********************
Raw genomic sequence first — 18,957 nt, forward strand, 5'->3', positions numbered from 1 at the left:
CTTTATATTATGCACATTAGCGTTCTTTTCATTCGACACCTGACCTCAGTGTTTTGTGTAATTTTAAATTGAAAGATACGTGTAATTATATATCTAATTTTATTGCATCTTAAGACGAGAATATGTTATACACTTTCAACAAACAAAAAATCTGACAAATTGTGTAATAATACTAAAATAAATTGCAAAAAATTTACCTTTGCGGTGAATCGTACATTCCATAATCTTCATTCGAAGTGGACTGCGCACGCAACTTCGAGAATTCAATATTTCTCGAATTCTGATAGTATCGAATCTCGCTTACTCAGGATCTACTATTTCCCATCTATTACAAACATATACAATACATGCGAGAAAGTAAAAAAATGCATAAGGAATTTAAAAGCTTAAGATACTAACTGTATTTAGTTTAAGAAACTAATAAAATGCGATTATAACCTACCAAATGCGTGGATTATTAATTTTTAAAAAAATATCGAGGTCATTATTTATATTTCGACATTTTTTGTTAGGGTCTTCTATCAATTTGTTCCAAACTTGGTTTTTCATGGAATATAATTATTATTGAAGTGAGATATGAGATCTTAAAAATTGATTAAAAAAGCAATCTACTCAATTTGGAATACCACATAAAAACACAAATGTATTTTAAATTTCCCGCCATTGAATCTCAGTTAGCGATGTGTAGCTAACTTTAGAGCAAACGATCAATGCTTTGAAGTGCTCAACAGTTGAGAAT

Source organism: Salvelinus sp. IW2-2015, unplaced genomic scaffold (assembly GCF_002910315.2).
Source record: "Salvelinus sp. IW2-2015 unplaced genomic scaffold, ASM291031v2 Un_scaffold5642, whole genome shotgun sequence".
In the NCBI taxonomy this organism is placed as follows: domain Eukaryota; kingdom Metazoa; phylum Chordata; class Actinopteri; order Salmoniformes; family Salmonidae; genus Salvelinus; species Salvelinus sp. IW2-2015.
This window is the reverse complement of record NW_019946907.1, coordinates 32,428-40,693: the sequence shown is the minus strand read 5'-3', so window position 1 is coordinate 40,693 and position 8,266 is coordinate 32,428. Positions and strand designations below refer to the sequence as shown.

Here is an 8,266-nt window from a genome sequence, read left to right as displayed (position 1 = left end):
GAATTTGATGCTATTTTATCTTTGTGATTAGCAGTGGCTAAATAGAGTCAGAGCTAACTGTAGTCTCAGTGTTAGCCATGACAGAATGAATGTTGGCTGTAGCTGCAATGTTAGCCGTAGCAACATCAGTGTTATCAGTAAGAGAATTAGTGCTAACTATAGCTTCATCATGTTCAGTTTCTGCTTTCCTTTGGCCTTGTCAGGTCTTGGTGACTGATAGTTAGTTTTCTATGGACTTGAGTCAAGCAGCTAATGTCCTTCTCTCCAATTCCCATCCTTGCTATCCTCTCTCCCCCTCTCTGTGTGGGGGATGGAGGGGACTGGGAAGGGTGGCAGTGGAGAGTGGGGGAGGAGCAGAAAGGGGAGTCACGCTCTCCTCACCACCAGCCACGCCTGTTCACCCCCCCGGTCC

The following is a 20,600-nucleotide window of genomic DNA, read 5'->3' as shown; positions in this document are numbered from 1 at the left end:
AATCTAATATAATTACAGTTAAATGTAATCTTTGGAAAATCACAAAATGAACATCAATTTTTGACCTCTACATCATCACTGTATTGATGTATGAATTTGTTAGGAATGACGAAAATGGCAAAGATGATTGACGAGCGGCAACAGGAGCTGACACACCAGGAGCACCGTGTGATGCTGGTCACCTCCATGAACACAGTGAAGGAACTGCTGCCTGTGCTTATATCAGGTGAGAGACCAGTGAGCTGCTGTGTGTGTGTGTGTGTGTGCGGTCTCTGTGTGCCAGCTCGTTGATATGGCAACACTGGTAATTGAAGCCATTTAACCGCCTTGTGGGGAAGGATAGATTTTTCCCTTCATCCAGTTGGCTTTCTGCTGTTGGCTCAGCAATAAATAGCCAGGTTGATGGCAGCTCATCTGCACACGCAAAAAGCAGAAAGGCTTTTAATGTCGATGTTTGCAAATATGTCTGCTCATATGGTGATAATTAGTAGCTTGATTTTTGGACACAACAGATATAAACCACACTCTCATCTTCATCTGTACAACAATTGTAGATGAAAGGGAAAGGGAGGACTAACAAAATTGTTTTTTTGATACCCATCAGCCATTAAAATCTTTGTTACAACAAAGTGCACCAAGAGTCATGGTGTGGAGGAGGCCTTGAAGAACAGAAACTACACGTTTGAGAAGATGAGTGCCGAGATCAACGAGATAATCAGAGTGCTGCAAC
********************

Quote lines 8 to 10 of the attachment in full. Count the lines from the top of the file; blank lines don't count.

GAATTTGATGCTATTTTATCTTTGTGATTAGCAGTGGCTAAATAGAGTCAGAGCTAACTGTAGTCTCAGTGTTAGCCATGACAGAATGAATGTTGGCTGTAGCTGCAATGTTAGCCGTAGCAACATCAGTGTTATCAGTAAGAGAATTAGTGCTAACTATAGCTTCATCATGTTCAGTTTCTGCTTTCCTTTGGCCTTGTCAGGTCTTGGTGACTGATAGTTAGTTTTCTATGGACTTGAGTCAAGCAGCTAATGTCCTTCTCTCCAATTCCCATCCTTGCTATCCTCTCTCCCCCTCTCTGTGTGGGGGATGGAGGGGACTGGGAAGGGTGGCAGTGGAGAGTGGGGGAGGAGCAGAAAGGGGAGTCACGCTCTCCTCACCACCAGCCACGCCTGTTCACCCCCCCGGTCC

The following is a 20,600-nucleotide window of genomic DNA, read 5'->3' as shown; positions in this document are numbered from 1 at the left end:
AATCTAATATAATTACAGTTAAATGTAATCTTTGGAAAATCACAAAATGAACATCAATTTTTGACCTCTACATCATCACTGTATTGATGTATGAATTTGTTAGGAATGACGAAAATGGCAAAGATGATTGACGAGCGGCAACAGGAGCTGACACACCAGGAGCACCGTGTGATGCTGGTCACCTCCATGAACACAGTGAAGGAACTGCTGCCTGTGCTTATATCAGGTGAGAGACCAGTGAGCTGCTGTGTGTGTGTGTGTGTGTGCGGTCTCTGTGTGCCAGCTCGTTGATATGGCAACACTGGTAATTGAAGCCATTTAACCGCCTTGTGGGGAAGGATAGATTTTTCCCTTCATCCAGTTGGCTTTCTGCTGTTGGCTCAGCAATAAATAGCCAGGTTGATGGCAGCTCATCTGCACACGCAAAAAGCAGAAAGGCTTTTAATGTCGATGTTTGCAAATATGTCTGCTCATATGGTGATAATTAGTAGCTTGATTTTTGGACACAACAGATATAAACCACACTCTCATCTTCATCTGTACAACAATTGTAGATGAAAGGGAAAGGGAGGACTAACAAAATTGTTTTTTTGATACCCATCAGCCATTAAAATCTTTGTTACAACAAAGTGCACCAAGAGTCATGGTGTGGAGGAGGCCTTGAAGAACAGAAACTACACGTTTGAGAAGATGAGTGCCGAGATCAACGAGATAATCAGAGTGCTGCAAC